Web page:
It is a constant source of wonder to me that anyone can recount in detail - with names, no less - things which happened to them when they were three. Or five. Or ten.
Edith Nesbit appears to have been a child greatly loving nature, and tortured by her own vivid imagination. Night terrors haunted her. No less was her suffering at the hands of "Stuart plaid", and a teacher whose strictness may have been well-intentioned, but may well have been that of an habitual bully.
One of the charms of this short biography is how very much in the mind of the child Nesbit takes us. Dislike her teacher she might, but she does not wonder if she has been singled out for especially negative treatment, or do more than endure Stuart plaid's selfish whims. As a child Nesbit did not plan any solutions, or question why, but simply suffered mute.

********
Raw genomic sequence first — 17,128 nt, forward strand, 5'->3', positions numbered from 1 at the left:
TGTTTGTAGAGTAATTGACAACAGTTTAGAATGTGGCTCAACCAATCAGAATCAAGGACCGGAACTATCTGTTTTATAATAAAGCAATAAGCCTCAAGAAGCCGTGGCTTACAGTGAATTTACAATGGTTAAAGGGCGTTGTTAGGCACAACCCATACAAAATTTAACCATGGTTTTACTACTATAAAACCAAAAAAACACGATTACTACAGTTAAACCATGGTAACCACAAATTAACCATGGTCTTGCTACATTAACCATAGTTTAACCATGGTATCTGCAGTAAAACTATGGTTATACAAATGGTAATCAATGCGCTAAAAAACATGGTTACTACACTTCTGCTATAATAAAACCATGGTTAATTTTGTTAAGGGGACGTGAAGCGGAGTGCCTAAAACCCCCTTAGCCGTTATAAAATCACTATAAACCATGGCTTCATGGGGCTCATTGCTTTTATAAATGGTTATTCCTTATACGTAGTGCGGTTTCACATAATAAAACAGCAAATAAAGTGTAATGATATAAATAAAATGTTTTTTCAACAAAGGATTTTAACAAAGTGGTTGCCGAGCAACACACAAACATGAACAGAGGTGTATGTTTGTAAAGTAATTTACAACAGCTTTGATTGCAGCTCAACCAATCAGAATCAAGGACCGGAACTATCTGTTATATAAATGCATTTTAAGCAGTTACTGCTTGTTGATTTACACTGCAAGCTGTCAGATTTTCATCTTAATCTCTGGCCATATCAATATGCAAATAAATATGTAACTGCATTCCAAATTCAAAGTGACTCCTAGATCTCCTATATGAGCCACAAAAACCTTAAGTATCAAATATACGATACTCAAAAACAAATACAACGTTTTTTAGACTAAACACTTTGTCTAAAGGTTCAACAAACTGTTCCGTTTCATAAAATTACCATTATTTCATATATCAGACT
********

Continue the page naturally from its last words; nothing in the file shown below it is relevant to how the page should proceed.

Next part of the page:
Like that child, we do not have the power to know the fate of the many people who filled Nesbit's early life. Did Stuart plaid ever receive her just desserts, or did she perhaps grow up to be a better person? Why was the teacher so seemingly cruel? Did the kind French boy have a life anything like the one Nesbit imagined?
Although there is little resolution to many of these tales, this journey into Nesbit's formative years was well worth the trip.
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I first published The Silence of Medair and Stained Glass Monsters in December of 2010. Since I had a backlog of written books, I've ...